WWE – Unreleased: Never Before Seen Matches (DISC THREE)

WWE – Unreleased: Never Before Seen Matches
1986-1995
Disc Three

AT FIRST GLANCE: We pick up where we left off on disc two at WrestleMania 9. The 1993 stuff (besides one glaringly obvious match) looks pretty weak, but you never know. I’m interested in seeing these two ladder matches. Shawn Michaels and Bret Hart teaming up against Jerry Lawler and Hakushi could be a hidden gem. No matter what, this should be a fun way to wrap up the set.

Your hosts are Charly Caruso and Sean Mooney.

Double Down on the Deadman: They talk about the mythical Undertaker. Mooney says he put some “benjamins” down for the Undertaker to lose to the Giant Gonzalez at WrestleMania 9 and lost BIG time.

  • The Undertaker (w/Paul Bearer) vs. Giant Gonzalez (w/Harvey Wippleman) – (4/5/93 – Phoenix, AZ)

This one is HARD CAMERA ONLY. I don’t think seeing this match from multiple angles would make it any better. Gonzalez attacks at the bell and takes UT to the floor for some abuse on the ringsteps. Back inside, Taker gets a clothesline that takes him over the top rope where he lands on his feet to signal his comeback. Wippleman distracts Taker while Gonzalez gets the urn away from Paul Bearer and whacks UT for the DQ. (3:29) After the bell, Taker sits up and beats the Giant up the aisle and back to the dressing room. ½*

  • Kip Winchester & Brett Colt vs. Barry Horowitz & Reno Riggins – (4/5/93 – Phoenix, AZ)

Another one where we’ve got HARD CAMERA ONLY. This is a tryout match for the Smoking Gunns. They are doing the cowboy gimmick they were already doing down at a Florida independent and calling themselves the Long Riders. Brett (or Bart) misses a crossbody block and crashes into the ropes for a great bump. That sets up some face in peril time. Riggins and Horowitz are working well together. Hot tag to Kip, he goes SLAM CRAZY on the heel jabronis. For the finish, Brett staggers Riggins with a Spinning Side Slam while Kip comes off the top with the Flying Bulldog. (9:41) The soon-to-be Smoking Gunns looked good here and wound up making their TV debuts in a few weeks.

  • WWF Intercontinental Championship: Shawn Michaels (c) vs. Mr. Perfect – (4/6/93 – Tucson, AZ)

This is our first look at Shawn as a singles competitor as he and Perfect start working their match out for SummerSlam. Perfect attacks HBK right out of the gate and bumps him around for the bumps Perfect usually takes when he works heel. They brawl around ringside with Perfect in control until he’s shoved off into the ringpost. Back in, Michaels starts choking him to get some heat. For some reason, the hard camera is going really wide here. They slow things down with a chinlock. Perfect breaks free and hair whips Shawn across the ring until his balls slide into the post. Michaels gets tossed in for the Ray Stevens corner bump and staggers around into a right hand for two. Perfect grabs a headlock and gets shoved off into the ref. With no ref, Michaels brings the IC title into the mix and fails to whack Perfect. There’s the PERFECTPLEX, but the ref is too hurt to count. A Hebner runs down and counts the pinfall. (6:08) Mr. Perfect REJOICES over winning the gold, but of course the refs argue over the decision. Shawn gets shoved around while Mr. Perfect is long gone with the IC title. Man, when was the last time you saw anyone get that excited about winning anything in wrestling? **½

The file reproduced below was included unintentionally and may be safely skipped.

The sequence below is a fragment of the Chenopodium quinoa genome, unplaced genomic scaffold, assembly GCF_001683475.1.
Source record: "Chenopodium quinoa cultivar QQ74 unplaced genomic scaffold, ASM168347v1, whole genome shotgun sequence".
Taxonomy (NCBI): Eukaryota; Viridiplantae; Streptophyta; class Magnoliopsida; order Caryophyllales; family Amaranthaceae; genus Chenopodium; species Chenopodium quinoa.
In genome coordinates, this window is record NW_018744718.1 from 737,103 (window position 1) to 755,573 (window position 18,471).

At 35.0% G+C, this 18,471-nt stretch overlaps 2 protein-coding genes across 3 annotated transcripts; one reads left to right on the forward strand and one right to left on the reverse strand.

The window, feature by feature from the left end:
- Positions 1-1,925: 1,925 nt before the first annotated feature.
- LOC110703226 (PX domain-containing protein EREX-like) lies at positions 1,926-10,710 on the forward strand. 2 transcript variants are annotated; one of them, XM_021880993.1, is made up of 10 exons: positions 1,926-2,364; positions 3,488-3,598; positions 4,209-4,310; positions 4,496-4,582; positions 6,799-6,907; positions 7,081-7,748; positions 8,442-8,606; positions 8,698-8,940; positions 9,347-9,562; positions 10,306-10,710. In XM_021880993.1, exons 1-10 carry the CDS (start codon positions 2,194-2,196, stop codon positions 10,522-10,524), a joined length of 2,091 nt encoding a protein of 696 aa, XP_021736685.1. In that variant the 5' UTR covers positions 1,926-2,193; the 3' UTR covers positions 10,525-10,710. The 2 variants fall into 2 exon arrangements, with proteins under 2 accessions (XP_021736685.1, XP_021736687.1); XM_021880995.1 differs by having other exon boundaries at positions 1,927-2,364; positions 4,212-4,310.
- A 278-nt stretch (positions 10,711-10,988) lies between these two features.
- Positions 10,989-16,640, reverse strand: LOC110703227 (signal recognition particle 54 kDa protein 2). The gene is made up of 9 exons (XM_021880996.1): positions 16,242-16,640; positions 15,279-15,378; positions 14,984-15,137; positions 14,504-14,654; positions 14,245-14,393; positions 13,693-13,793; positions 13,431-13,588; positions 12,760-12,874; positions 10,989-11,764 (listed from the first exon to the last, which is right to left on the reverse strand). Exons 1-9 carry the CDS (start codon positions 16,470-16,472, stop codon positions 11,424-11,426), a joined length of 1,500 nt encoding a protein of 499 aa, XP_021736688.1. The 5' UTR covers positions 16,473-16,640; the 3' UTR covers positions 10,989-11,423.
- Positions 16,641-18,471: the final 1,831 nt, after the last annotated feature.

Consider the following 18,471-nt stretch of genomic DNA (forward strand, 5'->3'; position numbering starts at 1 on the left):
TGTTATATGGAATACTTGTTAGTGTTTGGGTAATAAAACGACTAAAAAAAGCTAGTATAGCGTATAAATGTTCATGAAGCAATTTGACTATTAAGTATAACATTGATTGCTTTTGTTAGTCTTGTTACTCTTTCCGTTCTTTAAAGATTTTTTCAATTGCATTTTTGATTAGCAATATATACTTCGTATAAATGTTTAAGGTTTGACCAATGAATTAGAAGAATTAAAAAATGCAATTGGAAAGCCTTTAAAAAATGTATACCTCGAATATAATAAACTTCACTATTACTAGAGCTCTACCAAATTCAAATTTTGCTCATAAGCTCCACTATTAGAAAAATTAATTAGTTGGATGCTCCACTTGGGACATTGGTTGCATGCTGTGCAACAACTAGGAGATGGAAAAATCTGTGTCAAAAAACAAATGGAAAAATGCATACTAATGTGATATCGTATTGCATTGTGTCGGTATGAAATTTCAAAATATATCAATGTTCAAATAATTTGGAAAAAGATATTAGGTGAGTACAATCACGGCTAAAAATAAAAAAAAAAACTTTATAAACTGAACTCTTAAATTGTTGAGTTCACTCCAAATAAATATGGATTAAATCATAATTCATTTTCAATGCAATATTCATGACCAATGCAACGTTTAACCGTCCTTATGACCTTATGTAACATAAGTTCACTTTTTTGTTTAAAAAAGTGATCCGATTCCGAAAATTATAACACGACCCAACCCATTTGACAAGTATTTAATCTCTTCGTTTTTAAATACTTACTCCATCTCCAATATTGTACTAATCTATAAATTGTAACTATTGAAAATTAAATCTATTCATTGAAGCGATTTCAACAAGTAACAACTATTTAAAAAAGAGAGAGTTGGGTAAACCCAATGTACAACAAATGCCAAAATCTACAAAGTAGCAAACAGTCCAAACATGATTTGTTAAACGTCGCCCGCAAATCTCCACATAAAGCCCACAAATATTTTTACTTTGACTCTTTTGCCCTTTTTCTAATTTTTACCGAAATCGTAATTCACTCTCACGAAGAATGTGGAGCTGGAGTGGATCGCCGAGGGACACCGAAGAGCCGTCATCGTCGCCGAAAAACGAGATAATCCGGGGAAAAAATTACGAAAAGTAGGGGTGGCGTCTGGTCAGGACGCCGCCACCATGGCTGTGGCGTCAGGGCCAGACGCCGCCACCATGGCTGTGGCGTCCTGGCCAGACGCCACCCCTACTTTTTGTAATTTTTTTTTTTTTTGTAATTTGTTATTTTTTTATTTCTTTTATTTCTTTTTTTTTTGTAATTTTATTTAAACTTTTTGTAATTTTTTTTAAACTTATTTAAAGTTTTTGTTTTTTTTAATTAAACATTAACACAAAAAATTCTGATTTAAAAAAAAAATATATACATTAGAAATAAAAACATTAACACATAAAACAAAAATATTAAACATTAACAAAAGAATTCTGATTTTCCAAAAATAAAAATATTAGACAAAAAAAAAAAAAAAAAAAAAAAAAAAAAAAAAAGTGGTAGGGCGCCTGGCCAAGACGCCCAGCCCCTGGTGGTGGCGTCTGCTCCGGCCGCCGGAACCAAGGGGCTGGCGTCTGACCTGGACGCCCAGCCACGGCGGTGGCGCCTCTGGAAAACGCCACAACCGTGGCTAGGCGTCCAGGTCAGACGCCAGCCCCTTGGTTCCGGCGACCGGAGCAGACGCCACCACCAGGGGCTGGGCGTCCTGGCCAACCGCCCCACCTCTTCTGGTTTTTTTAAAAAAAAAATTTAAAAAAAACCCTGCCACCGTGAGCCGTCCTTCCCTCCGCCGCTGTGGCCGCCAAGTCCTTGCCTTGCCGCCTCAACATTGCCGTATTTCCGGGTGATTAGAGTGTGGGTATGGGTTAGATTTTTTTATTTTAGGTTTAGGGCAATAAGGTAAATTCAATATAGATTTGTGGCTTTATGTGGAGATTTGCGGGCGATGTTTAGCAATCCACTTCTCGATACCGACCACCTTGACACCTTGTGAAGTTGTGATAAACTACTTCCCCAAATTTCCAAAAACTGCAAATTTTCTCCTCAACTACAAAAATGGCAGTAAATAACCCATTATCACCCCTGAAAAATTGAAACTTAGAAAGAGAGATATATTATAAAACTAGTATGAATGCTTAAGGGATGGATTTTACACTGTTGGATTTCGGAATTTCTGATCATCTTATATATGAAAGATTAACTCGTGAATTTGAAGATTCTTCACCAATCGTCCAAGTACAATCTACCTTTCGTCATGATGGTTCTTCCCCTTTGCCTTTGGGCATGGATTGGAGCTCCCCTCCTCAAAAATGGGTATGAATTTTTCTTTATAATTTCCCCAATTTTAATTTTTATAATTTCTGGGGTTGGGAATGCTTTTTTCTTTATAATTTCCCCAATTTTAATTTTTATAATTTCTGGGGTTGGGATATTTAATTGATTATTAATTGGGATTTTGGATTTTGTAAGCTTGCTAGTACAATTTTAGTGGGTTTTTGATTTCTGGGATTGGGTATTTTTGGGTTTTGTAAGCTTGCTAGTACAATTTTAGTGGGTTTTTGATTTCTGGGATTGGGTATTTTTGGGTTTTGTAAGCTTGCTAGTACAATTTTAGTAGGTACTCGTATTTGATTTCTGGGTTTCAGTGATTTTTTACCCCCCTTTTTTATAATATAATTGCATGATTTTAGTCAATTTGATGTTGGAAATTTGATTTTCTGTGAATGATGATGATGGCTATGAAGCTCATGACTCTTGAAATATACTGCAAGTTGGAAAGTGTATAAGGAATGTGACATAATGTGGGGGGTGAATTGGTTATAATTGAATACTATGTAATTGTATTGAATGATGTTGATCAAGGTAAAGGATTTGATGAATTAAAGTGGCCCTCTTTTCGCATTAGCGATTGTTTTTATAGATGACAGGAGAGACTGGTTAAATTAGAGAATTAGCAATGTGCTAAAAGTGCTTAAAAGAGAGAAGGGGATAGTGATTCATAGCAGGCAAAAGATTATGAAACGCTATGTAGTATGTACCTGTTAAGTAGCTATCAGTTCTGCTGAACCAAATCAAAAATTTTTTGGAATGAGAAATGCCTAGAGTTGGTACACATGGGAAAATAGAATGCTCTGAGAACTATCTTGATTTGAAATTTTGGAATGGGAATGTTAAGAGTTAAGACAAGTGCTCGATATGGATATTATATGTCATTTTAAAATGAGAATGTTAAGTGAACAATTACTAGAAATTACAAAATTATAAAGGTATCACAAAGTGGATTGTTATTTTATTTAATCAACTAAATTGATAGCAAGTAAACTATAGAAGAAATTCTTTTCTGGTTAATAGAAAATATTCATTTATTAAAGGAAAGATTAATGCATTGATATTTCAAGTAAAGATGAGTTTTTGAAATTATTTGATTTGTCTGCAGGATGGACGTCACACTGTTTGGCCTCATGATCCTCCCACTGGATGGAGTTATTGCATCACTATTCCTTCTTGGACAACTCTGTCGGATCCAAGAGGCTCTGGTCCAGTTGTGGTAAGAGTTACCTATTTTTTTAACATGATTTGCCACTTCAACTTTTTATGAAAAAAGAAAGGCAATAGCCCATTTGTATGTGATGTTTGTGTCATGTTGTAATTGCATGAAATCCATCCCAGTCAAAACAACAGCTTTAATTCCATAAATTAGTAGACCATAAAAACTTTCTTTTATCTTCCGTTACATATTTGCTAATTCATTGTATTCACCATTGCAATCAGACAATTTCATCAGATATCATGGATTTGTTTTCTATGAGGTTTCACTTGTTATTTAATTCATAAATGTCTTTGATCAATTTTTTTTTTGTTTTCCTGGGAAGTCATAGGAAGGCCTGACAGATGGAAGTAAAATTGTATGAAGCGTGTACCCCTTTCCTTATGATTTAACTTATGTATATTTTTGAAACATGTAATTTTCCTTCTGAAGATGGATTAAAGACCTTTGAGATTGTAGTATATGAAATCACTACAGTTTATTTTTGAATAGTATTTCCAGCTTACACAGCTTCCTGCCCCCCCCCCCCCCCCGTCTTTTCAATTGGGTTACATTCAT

• The Tazmaniac vs. Skippy Taylor – (5/5/93 – Portland, ME)

Here’s a tryout for Taz. He received tryouts in both the WWF and WCW in 1993, but didn’t end up getting jobs with either company and wound up in ECW. By the way, Skippy is just Scott Taylor. Not sure why they are referring to him as “Skippy” though. Taz is so short that he makes Scott Taylor look like a normal sized wrestler – whatever that means. Anyways, if you know anything about Taz before he got over in ECW, he’s pretty much a “suplex animal” instead of a “suplex machine”. Match is okay. Taz wins with the Overhead Belly to Belly Suplex in 3:30.

  • Bret Hart vs. Yokozuna (w/Mr. Fuji) – (5/5/93 – Portland, ME)

Bret attacks Yoko as soon as the ceremonial salt is thrown in the air. As he runs the ropes trying to knock Yokozuna down, eventually Yoko catches Bret and knocks him down. Yoko starts choking him in the ropes and sends him to the floor for some ringside violence. Back inside, Yoko hits the Legdrop. He misses the Buttalanche though allowing Bret to deliver the flying bulldog for a one-count. A flying clothesline staggers Yoko for a bulldog. That puts him on his face to make it easier to lock on the SHARPSHOOTER, but Mr. Fuji gets in the ring for the DQ. (5:24) Fuji and Yoko start jabbing Bret with the flagpole until Owen Hart runs out for the save. Of course, not even Owen is enough to stop these two as Fuji whacks Owen with the flagpole into a Belly to Belly Suplex from Yoko! Before Yoko can BANZAI SPLASH Owen, Bret rolls his brother out of the way and smashes Yoko with a chair. With Yoko staggered, Bret and Owen DOUBLE DROPKICK him out of the ring. Cool deal. I love me some Bret and Yokozuna. **½

  • Special Guest Referee: Sgt. Slaughter: The Mega Maniacs (w/Jimmy Hart) vs. Money Inc. – (6/14/93 – Columbus, OH)